How to Write a Statement of Purpose For Business School


Your statement of purpose (or letter of intent) is an opportunity to show business schools what unique and valuable contributions you can make to the MBA program. Statements of purpose are as varied as the backgrounds of prospective students, but excellent letters of intent share many features.

  • In the first paragraph, describe briefly what piqued your interest in the MBA program, what you hope to get out of the program, and why this particular school's program is right for you. Avoid cliches about childhood aspirations, particularly if you are studying more mundane aspects of business. The first paragraph should introduce why you are right for this school.

  • If you had to overcome major obstacles to achieve your current level of success, the letter of intent in the perfect place to describe them. MBA programs want students who can work hard to reach goals.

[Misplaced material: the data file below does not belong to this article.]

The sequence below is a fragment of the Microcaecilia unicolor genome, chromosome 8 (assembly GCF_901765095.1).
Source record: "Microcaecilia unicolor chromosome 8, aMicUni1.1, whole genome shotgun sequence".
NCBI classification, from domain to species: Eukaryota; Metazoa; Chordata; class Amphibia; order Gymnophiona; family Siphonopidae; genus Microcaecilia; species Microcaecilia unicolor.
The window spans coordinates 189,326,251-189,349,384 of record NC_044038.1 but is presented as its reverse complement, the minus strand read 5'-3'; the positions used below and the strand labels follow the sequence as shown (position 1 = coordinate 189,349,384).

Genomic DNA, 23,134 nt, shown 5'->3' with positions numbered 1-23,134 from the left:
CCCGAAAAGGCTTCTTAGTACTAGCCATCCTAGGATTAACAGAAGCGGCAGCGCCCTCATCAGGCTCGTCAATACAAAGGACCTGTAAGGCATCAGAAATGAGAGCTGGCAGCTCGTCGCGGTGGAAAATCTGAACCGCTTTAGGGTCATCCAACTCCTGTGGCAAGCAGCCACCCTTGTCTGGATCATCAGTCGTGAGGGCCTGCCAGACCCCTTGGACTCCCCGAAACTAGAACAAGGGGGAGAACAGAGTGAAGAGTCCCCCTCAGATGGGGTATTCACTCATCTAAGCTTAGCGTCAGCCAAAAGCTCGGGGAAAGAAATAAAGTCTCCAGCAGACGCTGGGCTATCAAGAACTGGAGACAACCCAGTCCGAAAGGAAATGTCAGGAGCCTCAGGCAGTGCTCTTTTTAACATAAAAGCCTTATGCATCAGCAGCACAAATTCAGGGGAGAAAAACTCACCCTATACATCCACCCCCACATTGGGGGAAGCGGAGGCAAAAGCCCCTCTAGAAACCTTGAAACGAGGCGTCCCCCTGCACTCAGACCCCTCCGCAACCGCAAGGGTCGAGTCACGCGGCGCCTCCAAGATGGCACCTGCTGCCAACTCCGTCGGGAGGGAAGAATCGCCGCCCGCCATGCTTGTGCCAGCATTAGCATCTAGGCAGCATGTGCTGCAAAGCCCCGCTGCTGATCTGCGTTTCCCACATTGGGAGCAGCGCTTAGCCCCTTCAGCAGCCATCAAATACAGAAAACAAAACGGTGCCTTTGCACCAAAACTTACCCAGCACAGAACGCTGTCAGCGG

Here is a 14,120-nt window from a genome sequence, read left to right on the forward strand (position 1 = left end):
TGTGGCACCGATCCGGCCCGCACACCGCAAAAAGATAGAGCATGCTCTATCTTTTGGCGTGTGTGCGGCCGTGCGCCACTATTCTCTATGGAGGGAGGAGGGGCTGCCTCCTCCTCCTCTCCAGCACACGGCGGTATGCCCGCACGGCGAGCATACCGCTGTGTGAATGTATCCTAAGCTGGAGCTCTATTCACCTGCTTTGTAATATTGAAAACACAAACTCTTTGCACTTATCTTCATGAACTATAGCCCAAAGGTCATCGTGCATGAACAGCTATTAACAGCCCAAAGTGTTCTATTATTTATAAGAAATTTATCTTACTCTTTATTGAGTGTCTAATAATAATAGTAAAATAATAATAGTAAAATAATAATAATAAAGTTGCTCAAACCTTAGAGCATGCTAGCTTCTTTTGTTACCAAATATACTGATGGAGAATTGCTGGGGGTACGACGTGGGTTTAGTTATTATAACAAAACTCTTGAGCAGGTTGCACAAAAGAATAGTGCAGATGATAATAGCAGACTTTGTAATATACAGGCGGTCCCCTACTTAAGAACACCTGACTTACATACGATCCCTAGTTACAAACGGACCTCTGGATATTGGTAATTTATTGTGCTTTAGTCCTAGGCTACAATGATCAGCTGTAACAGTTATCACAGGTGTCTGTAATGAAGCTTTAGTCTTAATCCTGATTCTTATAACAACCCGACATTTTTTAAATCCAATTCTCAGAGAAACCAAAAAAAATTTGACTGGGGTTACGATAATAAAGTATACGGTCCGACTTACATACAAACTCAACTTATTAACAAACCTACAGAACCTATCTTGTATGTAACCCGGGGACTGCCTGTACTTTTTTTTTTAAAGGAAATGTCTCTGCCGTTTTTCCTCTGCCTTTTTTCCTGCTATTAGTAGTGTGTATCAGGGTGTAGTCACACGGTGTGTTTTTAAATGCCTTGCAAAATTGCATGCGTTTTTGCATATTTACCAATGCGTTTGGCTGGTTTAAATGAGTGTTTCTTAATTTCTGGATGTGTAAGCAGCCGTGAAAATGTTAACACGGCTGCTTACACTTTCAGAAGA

• Every statement of purpose must have a description of your business and educational background, as well as a specific plan for the future. What particular aspects of this schools program will teach you the skills you need? What do you want to accomplish with your education? What benefits of the MBA degree are indispensable in your field? Be specific.

  • If there are any major shortcomings in your business school application -- very low GPA, low GMAT scores, fewer years experience than the typical applicant -- explain why you are a deserving candidate in spite of these. Use your judgment about making too many excuses for yourself; however, if there are legitimate explanations, describe them and show what you have done to fix the problems.

    Ex: Your GPA is low because you spent the first two years of college partying, but you cleaned up your act and excelled academically the following years. Or, your GMAT scores are low because your first language is not English, but you have since improved.

  • Make sure your letter of intent is unique and pertinent to each school you apply to. Admissions committees don't want to read generic letters that sound like they could have been sent to any school.

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